Breakable You seemed so promising from the trailer: a star-studded cast of acclaimed actors in our favorite romantic comedy setup of tricky but ultimately funny mishaps. I was ready to settle in for some chuckles and warm fuzzy thoughts about family and love. What I got was a messy and underwhelming attempt to send a message about morality that ends up feeling flat and inconclusive.
If you’ve seen The Big Sick recently, you’ll recognize the type of character that is Holly Hunt’s Eleanor: a strong-willed mother who tries to shove a grapefruit into ex-husband Adam’s (Tony Shalhoub) face at the beginning of the movie. Ironically, she is a therapist who find herself struggling with her own life and choices as she divorces her ex, begins an affair with his brother. Eleanor is the center of the movie but it’s oddly difficult to connect with her and her motivations throughout the film. Adam is a struggling playwright who finds himself haunted by his best friend’s legacy and is faced with a choice that wears on all of his relationships, including the ones with his best friend’s widow, his ex-wife, his daughter, and his girlfriend. I love Tony Shalhoub and found myself unsettled by how hard I worked trying to find something to like about Adam besides his affection for his daughter. Alfred Molina plays Paul, Adam’s brother, who has apparently been waiting in the wings for his and Eleanor’s marriages to fall apart so that they could be together. Molina seems woefully underutilized in this role, which seems to exist solely to heap love and affection onto Eleanor until she inevitably takes it for granted or decides she’s had enough or worse.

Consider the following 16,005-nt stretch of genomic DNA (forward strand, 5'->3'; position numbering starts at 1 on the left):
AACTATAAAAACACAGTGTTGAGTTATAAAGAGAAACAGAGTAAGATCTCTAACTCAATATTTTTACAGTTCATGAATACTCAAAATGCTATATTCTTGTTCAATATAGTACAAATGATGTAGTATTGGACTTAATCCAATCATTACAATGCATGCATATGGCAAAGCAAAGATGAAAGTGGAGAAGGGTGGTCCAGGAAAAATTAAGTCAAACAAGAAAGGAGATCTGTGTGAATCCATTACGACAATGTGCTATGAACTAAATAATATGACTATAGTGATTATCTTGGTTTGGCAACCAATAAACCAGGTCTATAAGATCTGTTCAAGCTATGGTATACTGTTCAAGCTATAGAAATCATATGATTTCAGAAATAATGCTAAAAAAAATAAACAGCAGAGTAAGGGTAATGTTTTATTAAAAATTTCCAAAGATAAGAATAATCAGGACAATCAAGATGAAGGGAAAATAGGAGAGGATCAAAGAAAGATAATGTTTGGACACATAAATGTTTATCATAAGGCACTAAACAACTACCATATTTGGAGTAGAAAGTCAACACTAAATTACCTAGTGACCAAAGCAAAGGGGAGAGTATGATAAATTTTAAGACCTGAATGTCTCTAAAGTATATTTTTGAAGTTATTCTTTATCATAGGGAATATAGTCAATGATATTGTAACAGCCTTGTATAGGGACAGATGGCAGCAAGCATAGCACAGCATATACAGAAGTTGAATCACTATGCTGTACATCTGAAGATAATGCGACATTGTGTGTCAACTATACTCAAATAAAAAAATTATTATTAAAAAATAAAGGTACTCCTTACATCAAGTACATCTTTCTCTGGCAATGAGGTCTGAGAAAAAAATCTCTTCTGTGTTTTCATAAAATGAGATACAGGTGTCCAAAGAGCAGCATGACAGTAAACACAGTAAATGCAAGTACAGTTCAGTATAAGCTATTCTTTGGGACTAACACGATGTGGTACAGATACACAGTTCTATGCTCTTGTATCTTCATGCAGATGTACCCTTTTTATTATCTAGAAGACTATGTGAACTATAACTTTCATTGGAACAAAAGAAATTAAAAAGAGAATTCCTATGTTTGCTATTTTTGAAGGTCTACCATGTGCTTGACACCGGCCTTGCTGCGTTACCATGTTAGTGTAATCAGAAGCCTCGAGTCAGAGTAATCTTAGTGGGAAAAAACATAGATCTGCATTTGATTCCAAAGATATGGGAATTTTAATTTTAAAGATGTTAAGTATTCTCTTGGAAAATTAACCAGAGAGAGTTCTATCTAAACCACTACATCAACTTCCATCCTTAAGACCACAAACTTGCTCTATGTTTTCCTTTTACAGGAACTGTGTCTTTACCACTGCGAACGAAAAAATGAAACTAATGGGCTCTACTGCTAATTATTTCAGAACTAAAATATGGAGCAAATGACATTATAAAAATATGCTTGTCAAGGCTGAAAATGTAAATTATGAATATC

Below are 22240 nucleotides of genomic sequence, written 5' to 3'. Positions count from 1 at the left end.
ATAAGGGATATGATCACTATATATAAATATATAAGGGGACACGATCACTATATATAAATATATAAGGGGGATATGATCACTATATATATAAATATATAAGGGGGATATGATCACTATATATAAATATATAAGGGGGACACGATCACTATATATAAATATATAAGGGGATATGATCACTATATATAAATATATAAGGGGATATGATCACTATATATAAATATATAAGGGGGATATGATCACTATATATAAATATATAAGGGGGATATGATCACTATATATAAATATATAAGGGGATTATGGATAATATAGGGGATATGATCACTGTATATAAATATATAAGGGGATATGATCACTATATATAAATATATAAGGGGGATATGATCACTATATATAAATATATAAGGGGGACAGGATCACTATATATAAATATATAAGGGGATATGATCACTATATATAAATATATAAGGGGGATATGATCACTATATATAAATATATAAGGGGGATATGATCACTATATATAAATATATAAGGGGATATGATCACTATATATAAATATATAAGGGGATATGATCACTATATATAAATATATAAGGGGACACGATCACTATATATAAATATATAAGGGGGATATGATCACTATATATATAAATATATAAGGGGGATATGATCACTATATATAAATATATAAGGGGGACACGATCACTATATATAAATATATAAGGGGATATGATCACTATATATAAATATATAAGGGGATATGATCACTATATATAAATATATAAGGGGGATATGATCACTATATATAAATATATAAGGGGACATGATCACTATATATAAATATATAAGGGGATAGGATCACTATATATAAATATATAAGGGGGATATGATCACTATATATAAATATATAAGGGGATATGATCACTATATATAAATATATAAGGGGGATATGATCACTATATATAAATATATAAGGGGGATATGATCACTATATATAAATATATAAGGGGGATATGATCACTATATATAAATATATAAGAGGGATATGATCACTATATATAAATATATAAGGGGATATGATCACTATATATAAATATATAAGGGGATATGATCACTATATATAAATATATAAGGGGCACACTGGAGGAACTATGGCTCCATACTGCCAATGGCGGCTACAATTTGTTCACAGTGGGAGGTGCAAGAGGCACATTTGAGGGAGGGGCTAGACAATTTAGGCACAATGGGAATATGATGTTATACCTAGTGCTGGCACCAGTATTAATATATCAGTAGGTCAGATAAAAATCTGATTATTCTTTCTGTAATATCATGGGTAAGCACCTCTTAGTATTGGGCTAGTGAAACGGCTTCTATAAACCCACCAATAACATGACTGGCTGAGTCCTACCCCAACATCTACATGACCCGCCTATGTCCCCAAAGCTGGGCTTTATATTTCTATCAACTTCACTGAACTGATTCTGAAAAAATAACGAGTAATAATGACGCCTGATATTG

This has the making of an okay rom-com love triangle but this storyline ebbs and flows in an odd way. Odder yet is the wedging in of daughter Maud (Cristin Milioti), who is a philosophy grad student writing a thesis about human morality. Her presence in the movie began as an attempt to root the behavior of the older generation in pedagogical philosophy but her storyline baffled me from beginning to end. She aggressively pursues the stoic man working on sets at her father’s office (Omar Metwally) and their relationship unfolds in a way that surprises me, not pleasantly but in a way that made me feel like I never actually understood either character’s motivations or even their general disposition. Ultimately, by the time we were delving into Maud’s storyline, I felt the movie got overambitious and was juggling too many characters’ personal struggles and too many interpersonal conflicts.
The worst thing was that, by the end of the film, I didn’t find any of these personal struggles or interpersonal conflicts to be particularly satsifyingly wrapped. I’m not asking for happily ever afters for everyone (although I would be lying if I said I wasn’t expecting them from the trailer), but the movie just kind of ends, by which point, I felt like I didn’t know any of the characters any better than when the movie had started. This was also a story that did not require an R-rating to tell, in my opinion, as the sex fell as flat as any of the other multitude of interactions in the film.